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From a distance.

From a distance.

When painting, from time to time, you need to take a step back. And just look. It always looks different. Or more clear. Same eyes. Different view. So close to the easel, you can miss it. Only in stepping back, taking in the full picture, can you see what’s really happening on the canvas.  Then you can get close again. Change what’s needed. Sometimes it’s just a stroke or two. Other times you really have to paint over what you had — “give up your darlings” as they say — ideas and images that we make so precious, so darling, that we can’t even see the truth of them. It’s easy to think everything we do is right… the only way… but trust me, I have been proven wrong, stroke by stroke. It’s never easy, but it has always been for the better.

Since moving to France, I have begun to see my home town in a whole new light. I guess I had to step back. From here, each blue seems a little bluer, from lake to sky. Nothing was perfect, far from darling. But things needed to be released just the same. I suppose my “darlings” were thinking that everyone could have been better, should have been better. But I was so close to my own canvas that I couldn’t see them. Maybe they, too, were having their own struggles. Everyone does. Maybe they were doing the best they could do. Maybe we all were. The buoys in the lake, after all, weren’t there just for me. Maybe we were all looking to be saved.

I am reminded of a song sung by Bette Midler:

From a distance
The world looks blue and green
And the snow capped mountains white

From a distance
The ocean meets the stream
And the eagle takes to flight

From a distance
There is harmony
And it echoes through the land

It’s the voice of hope
It’s the voice of peace
It’s the voice of every man

From a distance
We all have enough
And no one is in need

And there are no guns,
No bombs, and no disease
No hungry mouths to feed

From a distance
We are instruments
Marching in a common band

Playing songs of hope
Playing songs of peace
They are the songs of every man

God is watching us
God is watching us
God is watching us
From a distance

From a distance
You look like my friend
Even though we are at war

From a distance
I just cannot comprehend
What all this fighting’s for

From a distance
There is harmony
And it echoes through the land

And it’s the hope of hopes
It’s the love of loves
It’s the heart of every man

It’s the hope of hopes
It’s the love of loves
This is the song for every man

I take a step back today, and I see you. Beautiful.


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Picture this.

By the end of the day, I am tired — which is a good thing. It’s a lot to keep one’s house in order. I don’t mean making sure there are no dishes in the sink (Well, of course I mean that too. I hate dirty dishes in the sink) but I mean the bigger picture. The bigger picture for me is working at my craft, painting, writing; learning (oh boy, I have so much to learn, not the least of which, French, and the toughest one, learning each day to be a better human); attending to the needs of those closest to me, which often includes just listening, caring, loving. My big picture might seem small, but it seems to fill my day. I can’t understand how people have the time to police the actions, thoughts, beliefs of others. It seems to me we all have enough to do to keep ourselves in order. How little exists in the life of a person who tries to control someone else?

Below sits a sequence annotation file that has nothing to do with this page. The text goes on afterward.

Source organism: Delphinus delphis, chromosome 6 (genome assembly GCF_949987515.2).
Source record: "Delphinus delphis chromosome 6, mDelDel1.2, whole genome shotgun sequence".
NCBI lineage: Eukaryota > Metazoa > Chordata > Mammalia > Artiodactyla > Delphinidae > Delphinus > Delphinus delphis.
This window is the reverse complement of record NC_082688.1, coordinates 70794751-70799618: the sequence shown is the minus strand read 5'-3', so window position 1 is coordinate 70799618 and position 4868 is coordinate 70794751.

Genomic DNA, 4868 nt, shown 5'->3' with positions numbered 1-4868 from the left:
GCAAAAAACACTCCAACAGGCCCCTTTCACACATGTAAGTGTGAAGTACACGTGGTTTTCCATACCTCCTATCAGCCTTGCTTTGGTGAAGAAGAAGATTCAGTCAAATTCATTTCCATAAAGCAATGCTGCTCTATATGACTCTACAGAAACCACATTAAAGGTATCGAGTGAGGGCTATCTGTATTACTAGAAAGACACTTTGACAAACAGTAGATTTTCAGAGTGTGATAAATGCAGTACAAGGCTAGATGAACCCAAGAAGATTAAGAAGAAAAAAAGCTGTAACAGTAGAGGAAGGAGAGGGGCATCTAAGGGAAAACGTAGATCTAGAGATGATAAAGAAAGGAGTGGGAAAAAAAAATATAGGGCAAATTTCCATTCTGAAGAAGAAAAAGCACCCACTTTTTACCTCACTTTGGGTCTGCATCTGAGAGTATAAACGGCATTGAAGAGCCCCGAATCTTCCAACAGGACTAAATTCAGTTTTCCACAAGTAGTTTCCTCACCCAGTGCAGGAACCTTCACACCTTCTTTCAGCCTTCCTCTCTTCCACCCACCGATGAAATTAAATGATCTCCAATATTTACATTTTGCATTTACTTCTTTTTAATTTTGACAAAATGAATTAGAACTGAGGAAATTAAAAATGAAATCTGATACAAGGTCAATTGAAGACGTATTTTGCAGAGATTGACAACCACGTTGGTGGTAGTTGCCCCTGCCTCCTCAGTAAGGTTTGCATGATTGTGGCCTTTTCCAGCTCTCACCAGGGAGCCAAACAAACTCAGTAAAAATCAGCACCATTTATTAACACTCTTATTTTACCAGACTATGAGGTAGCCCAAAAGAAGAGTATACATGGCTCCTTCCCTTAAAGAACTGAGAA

Now I’m not saying we turn a blind eye to the events around the world. No. Absolutely not. (This for me falls under the being a better human category.) We stand up for what we believe in. But, in my humble, and maybe naive mind, I don’t think standing means knocking down the so-called others. But for one, aren’t we all others?

Being a human. This is something. Overwhelming at times for sure. But when my big picture gets way too big, I try to simply look around. Is there love? Yes. Is there hope? Sure! Is there joy? And how! Is the sink clear? You bet! (or that’s betcha for my Minnesota friends) I grab the nearest sketchbook and paint a pear. I call my mother. I kiss my husband. I take a walk in the sun. More than enough to fill my heart, to fill my day.


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Sometimes she would whisper to her heart. It was usually just this, “yes.”

He began the song in a whisper, Nat King Cole. From the radio he graced our breakfast table. His opening of “Perfidia” was as gentle as the steam that rose from our coffee. “Mujer…” he sang, so softly, but never more clear to our hearts. We left our croissants on the table, and just listened.

In third grade, Mrs. Erickson carried a long stick. She didn’t slam it. She didn’t swing it. She held it. Third graders are not known for sitting still. There is so much to make the eye wander. The birds outside the window. The fidgeting boy in the desk next to you. The note being passed around. The answers on the smart girl’s paper. Mrs. Erickson told us once at the beginning of the school year, “Keep your eyes on your own paper.” She never said the words aloud again. But we knew. If the end of the stick tapped lightly on the front of your desk, or simply pointed in your direction…you looked at your own work.

I can see it now so clearly. She was brilliant. She didn’t need to wave her stick around, because it wasn’t about punishing, it was about teaching. I think she knew that “cheaters” weren’t bad, but simply not confident, not confident in their own work. And her tap, was a reminder, “Look, look right here, you can do this.”

I don’t know if everyone got that. It’s a lesson I’m still learning. Every day. It’s not that I have the want or the opportunity to “steal the answers” from someone else. But I do need a gentle tap, a whisper, to tell me that I can do this. I can do this in my way. In my time. The answers are right in front of me.

This morning Nat King Cole gave us a gentle tap.

I summon the daily courage needed, and I begin. “Yes,” I whisper. “Yes.”